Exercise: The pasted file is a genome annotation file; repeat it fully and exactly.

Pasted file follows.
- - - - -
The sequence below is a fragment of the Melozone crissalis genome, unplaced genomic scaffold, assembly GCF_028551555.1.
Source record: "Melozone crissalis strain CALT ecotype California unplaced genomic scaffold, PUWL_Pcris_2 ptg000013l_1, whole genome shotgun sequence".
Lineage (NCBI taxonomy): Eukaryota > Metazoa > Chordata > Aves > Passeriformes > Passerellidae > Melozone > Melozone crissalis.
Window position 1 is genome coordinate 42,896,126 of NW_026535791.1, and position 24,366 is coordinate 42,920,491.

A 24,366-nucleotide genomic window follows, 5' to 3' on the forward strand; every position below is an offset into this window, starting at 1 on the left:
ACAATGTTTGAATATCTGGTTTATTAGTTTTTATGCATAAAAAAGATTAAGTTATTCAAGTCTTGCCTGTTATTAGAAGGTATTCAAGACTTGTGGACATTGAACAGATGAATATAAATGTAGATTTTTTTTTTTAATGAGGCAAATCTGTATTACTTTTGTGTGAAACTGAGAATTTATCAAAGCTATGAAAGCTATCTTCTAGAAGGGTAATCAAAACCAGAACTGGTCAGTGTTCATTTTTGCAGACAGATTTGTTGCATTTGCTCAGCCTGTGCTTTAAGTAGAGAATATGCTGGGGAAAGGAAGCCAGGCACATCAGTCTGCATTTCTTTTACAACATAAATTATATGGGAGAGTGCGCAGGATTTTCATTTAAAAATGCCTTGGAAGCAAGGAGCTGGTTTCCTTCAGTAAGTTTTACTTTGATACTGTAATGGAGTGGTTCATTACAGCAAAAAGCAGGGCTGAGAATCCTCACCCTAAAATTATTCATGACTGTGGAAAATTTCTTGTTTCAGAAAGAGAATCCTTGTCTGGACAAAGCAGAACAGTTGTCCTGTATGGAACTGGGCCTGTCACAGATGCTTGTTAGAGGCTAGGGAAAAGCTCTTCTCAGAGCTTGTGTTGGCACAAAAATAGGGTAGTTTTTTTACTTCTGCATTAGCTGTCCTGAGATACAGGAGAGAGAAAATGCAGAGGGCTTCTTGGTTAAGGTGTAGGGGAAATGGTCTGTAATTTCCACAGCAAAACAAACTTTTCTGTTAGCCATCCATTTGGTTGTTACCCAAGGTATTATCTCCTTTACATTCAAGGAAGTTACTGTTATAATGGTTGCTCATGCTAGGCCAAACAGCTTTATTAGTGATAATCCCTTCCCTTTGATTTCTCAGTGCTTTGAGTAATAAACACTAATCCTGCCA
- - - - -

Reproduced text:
The sequence below is a fragment of the Melozone crissalis genome, unplaced genomic scaffold, assembly GCF_028551555.1.
Source record: "Melozone crissalis strain CALT ecotype California unplaced genomic scaffold, PUWL_Pcris_2 ptg000013l_1, whole genome shotgun sequence".
Lineage (NCBI taxonomy): Eukaryota > Metazoa > Chordata > Aves > Passeriformes > Passerellidae > Melozone > Melozone crissalis.
Window position 1 is genome coordinate 42,896,126 of NW_026535791.1, and position 24,366 is coordinate 42,920,491.

A 24,366-nucleotide genomic window follows, 5' to 3' on the forward strand; every position below is an offset into this window, starting at 1 on the left:
ACAATGTTTGAATATCTGGTTTATTAGTTTTTATGCATAAAAAAGATTAAGTTATTCAAGTCTTGCCTGTTATTAGAAGGTATTCAAGACTTGTGGACATTGAACAGATGAATATAAATGTAGATTTTTTTTTTTAATGAGGCAAATCTGTATTACTTTTGTGTGAAACTGAGAATTTATCAAAGCTATGAAAGCTATCTTCTAGAAGGGTAATCAAAACCAGAACTGGTCAGTGTTCATTTTTGCAGACAGATTTGTTGCATTTGCTCAGCCTGTGCTTTAAGTAGAGAATATGCTGGGGAAAGGAAGCCAGGCACATCAGTCTGCATTTCTTTTACAACATAAATTATATGGGAGAGTGCGCAGGATTTTCATTTAAAAATGCCTTGGAAGCAAGGAGCTGGTTTCCTTCAGTAAGTTTTACTTTGATACTGTAATGGAGTGGTTCATTACAGCAAAAAGCAGGGCTGAGAATCCTCACCCTAAAATTATTCATGACTGTGGAAAATTTCTTGTTTCAGAAAGAGAATCCTTGTCTGGACAAAGCAGAACAGTTGTCCTGTATGGAACTGGGCCTGTCACAGATGCTTGTTAGAGGCTAGGGAAAAGCTCTTCTCAGAGCTTGTGTTGGCACAAAAATAGGGTAGTTTTTTTACTTCTGCATTAGCTGTCCTGAGATACAGGAGAGAGAAAATGCAGAGGGCTTCTTGGTTAAGGTGTAGGGGAAATGGTCTGTAATTTCCACAGCAAAACAAACTTTTCTGTTAGCCATCCATTTGGTTGTTACCCAAGGTATTATCTCCTTTACATTCAAGGAAGTTACTGTTATAATGGTTGCTCATGCTAGGCCAAACAGCTTTATTAGTGATAATCCCTTCCCTTTGATTTCTCAGTGCTTTGAGTAATAAACACTAATCCTGCCA